There is a lot of play in the joints with concepts like fraud and corruption, and white collar statutes are notoriously broad. It is far easier to stretch those statutes to argue they should apply to particular misconduct that, unlike a homicide or burglary, on its face may not be obviously criminal. That’s why prosecutorial discretion plays such a crucial role in white collar crime. In a white collar case it’s often unclear whether criminal sanctions are necessary and appropriate. Making that decision requires good judgment and the sound exercise of discretion.

A number of recent cases and investigations have me questioning whether at least some prosecutors are losing sight of these principles. In some cases, I don’t think the conduct was criminal at all. With others, even if it’s possible to come up with a creative criminal theory, I think the misconduct would have been better addressed through non-criminal remedies.

The NCAA Corruption Case

Exhibit one is the NCAA corruption case, which I’ve written about several times (on the blog here and here, and in the Washington Post here). The defendants are aspiring sport agents and representatives of the sportswear company Adidas. They engaged in a scheme to pay the families of star high school athletes $100,000 or more in exchange for an agreement to attend and play basketball at particular universities whose athletic programs were sponsored by Adidas. They were convicted of fraud in New York and are currently appealing to the Second Circuit Court of Appeals.

The remarkable thing about this prosecution is that in the absence of the NCAA rules, there would be no fraud theory at all. There was nothing illegal about the payments; it’s not a crime to pay someone to induce them to attend a particular school. The defendants did not want to harm the universities – just the opposite. They would only succeed and profit if the universities did as well. And the evidence indicated that the coaches at the universities knew this scheme was going on, or at the very least willingly looked the other way.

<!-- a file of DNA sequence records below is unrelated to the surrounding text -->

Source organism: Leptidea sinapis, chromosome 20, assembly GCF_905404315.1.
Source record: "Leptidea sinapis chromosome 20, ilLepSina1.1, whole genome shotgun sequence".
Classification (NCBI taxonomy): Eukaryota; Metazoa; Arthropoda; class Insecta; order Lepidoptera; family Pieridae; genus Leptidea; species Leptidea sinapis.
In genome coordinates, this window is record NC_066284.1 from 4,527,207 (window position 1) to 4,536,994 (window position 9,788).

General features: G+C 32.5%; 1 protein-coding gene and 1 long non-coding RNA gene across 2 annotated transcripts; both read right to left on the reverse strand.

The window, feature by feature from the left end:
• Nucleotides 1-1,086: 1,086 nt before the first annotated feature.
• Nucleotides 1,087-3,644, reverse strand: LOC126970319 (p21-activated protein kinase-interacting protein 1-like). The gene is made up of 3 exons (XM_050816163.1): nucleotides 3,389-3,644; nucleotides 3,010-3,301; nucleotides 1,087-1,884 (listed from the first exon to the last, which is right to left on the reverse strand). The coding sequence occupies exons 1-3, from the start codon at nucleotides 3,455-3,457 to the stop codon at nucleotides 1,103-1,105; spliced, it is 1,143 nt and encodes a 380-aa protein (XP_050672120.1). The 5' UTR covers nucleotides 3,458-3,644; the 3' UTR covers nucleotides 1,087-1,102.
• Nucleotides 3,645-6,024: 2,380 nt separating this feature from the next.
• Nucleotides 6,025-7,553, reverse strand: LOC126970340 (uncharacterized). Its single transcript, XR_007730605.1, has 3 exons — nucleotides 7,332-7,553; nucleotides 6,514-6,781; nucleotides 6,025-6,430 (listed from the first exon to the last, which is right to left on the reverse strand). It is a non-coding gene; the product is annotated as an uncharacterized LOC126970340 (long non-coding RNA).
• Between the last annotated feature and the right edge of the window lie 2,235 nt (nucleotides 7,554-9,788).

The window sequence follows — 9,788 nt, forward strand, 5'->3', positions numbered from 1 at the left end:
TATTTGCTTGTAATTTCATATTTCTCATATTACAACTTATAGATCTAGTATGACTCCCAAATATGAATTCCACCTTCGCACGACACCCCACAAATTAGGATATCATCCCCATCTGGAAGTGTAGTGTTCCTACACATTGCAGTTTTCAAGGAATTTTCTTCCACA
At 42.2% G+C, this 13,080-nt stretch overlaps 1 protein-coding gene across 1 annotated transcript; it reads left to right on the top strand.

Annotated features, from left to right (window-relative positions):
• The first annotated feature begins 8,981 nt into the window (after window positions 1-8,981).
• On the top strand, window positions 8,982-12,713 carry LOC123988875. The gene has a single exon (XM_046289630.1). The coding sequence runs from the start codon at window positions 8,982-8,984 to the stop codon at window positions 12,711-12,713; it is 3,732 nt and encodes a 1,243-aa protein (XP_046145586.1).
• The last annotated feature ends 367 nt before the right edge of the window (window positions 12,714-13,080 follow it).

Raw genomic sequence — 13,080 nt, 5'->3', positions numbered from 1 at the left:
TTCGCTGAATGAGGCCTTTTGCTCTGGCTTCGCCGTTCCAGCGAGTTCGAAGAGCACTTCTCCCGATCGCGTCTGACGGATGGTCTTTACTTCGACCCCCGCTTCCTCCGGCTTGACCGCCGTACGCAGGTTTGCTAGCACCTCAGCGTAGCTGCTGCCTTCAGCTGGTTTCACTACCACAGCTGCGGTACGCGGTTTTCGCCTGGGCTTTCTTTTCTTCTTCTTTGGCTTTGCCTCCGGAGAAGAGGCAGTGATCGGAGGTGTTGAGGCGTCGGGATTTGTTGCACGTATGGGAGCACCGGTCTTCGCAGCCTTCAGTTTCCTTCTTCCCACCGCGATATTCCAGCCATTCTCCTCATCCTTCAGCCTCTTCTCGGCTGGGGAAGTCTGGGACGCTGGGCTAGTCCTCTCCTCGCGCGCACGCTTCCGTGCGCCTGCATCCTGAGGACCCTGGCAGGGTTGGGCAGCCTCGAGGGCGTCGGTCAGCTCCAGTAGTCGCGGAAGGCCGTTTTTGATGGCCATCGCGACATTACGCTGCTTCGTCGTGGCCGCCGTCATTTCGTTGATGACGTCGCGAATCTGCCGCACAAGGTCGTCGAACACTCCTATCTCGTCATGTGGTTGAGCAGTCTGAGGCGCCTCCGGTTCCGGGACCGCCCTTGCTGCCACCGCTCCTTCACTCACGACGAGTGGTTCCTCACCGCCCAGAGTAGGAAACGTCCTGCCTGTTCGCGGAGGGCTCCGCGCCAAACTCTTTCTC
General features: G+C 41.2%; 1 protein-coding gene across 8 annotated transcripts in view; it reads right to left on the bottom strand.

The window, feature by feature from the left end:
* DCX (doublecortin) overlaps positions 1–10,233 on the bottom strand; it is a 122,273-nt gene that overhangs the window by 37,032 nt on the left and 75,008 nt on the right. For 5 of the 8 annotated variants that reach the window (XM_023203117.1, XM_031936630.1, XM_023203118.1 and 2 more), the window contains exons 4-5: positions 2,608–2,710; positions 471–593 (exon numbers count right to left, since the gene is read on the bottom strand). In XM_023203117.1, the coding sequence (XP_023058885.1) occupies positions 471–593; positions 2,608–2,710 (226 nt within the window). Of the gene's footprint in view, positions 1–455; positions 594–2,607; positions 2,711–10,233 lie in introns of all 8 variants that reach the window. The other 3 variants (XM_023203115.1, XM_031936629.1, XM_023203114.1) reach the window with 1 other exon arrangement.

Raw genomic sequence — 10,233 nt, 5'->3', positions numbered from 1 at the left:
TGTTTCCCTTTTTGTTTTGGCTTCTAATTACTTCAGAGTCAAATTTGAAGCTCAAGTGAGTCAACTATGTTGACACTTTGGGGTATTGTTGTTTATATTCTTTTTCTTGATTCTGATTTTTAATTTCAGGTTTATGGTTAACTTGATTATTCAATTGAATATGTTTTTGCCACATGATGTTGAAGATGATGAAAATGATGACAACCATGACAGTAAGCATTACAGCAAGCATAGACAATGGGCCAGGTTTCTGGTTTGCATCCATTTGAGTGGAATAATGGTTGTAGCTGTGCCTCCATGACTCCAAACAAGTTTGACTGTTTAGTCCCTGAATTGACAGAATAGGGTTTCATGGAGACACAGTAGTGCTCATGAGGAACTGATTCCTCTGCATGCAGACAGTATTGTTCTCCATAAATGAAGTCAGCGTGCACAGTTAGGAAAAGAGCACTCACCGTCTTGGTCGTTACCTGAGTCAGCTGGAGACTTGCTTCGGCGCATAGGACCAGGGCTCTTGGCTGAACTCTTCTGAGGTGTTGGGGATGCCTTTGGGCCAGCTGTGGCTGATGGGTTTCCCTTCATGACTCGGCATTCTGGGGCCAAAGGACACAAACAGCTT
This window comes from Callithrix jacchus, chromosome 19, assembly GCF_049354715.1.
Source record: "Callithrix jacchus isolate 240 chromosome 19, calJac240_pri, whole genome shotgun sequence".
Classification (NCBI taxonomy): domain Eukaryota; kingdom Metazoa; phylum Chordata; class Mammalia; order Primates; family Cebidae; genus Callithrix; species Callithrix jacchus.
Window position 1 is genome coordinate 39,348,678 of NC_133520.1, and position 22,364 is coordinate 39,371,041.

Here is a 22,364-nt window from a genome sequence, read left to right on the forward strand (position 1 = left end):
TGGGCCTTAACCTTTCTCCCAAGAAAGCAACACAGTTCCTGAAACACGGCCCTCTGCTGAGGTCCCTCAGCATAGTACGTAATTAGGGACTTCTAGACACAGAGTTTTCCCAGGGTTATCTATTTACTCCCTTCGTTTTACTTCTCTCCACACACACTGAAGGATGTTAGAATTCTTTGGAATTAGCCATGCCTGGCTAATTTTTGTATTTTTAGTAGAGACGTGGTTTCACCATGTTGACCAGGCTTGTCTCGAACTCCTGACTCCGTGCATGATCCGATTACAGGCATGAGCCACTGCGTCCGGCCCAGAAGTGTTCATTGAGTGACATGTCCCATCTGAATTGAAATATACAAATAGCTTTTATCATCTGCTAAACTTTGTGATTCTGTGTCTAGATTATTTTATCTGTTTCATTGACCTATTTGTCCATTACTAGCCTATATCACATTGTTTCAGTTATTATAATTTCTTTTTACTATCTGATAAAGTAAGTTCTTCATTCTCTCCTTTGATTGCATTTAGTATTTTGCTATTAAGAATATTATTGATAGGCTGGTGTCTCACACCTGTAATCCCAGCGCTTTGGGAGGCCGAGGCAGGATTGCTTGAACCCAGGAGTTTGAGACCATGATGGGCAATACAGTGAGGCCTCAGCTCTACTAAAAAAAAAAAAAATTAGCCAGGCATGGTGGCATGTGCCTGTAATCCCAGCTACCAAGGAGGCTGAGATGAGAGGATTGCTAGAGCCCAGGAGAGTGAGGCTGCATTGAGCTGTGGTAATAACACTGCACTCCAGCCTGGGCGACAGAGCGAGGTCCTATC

But the payments violated NCAA rules, which prohibit college athletes from receiving any kind of compensation. Having ineligible athletes on their rosters exposed the universities to potential sanctions from the NCAA – a private organization that the universities voluntarily joined. Prosecutors charged that the defendants defrauded the universities by secretly paying the athletes, thus exposing the universities to those potential sanctions.

It’s a very odd fraud case where the defendant has no intent to harm the victim and the senior representatives of the supposed victim are in on the scheme. It’s even more odd when violating the rules of a private, voluntary association through otherwise lawful behavior can be leveraged into a criminal fraud theory.